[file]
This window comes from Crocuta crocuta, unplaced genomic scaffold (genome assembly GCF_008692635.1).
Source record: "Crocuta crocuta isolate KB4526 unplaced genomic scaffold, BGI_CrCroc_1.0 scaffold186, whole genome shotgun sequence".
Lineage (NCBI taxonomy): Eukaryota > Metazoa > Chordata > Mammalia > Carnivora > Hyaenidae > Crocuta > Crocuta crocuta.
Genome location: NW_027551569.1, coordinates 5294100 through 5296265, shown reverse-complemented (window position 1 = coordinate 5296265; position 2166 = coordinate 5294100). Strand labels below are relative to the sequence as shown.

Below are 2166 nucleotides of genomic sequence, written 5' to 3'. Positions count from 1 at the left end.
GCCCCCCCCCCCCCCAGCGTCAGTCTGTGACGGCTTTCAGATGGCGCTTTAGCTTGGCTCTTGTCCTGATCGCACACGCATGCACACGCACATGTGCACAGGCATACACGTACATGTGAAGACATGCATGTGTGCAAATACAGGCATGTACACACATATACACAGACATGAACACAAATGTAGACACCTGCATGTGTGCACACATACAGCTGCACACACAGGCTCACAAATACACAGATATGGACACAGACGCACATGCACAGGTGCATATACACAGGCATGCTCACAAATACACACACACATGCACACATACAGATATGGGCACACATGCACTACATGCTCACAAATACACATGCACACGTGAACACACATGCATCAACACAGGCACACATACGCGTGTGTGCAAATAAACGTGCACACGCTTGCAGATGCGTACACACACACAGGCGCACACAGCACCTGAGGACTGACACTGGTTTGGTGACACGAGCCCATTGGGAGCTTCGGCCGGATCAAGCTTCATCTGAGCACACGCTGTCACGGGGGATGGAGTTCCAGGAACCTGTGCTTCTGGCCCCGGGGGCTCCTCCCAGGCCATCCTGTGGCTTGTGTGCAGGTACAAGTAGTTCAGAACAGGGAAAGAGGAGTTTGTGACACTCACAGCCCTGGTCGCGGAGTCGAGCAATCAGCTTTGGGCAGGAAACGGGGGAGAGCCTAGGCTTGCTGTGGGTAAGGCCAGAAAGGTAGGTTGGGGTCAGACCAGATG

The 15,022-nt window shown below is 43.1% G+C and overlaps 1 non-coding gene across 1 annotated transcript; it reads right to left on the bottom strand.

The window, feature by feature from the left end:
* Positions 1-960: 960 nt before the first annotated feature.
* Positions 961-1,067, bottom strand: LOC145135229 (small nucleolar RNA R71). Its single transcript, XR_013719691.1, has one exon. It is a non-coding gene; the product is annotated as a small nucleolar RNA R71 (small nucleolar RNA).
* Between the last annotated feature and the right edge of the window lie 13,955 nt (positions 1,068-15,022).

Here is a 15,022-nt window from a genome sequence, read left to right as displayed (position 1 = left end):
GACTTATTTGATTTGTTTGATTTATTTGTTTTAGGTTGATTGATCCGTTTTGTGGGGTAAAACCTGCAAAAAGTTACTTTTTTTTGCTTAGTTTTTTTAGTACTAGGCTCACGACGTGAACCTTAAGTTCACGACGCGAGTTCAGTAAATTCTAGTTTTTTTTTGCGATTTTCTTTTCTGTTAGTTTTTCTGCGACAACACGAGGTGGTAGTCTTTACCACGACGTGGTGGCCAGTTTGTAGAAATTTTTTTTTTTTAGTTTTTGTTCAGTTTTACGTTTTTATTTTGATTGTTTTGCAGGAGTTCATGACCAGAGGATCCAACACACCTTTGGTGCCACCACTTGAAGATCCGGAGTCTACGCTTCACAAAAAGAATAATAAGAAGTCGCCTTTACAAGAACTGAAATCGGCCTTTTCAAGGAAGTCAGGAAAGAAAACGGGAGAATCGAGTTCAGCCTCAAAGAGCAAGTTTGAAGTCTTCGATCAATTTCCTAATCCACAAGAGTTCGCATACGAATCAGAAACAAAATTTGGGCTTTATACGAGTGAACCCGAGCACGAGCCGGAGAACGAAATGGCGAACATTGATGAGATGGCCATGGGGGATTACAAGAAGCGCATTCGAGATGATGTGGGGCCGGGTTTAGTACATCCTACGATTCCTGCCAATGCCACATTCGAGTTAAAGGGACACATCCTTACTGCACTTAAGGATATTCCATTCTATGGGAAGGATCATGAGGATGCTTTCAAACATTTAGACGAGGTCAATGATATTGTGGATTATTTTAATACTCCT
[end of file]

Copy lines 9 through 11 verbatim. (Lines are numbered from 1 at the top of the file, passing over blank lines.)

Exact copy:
* Positions 1-960: 960 nt before the first annotated feature.
* Positions 961-1,067, bottom strand: LOC145135229 (small nucleolar RNA R71). Its single transcript, XR_013719691.1, has one exon. It is a non-coding gene; the product is annotated as a small nucleolar RNA R71 (small nucleolar RNA).
* Between the last annotated feature and the right edge of the window lie 13,955 nt (positions 1,068-15,022).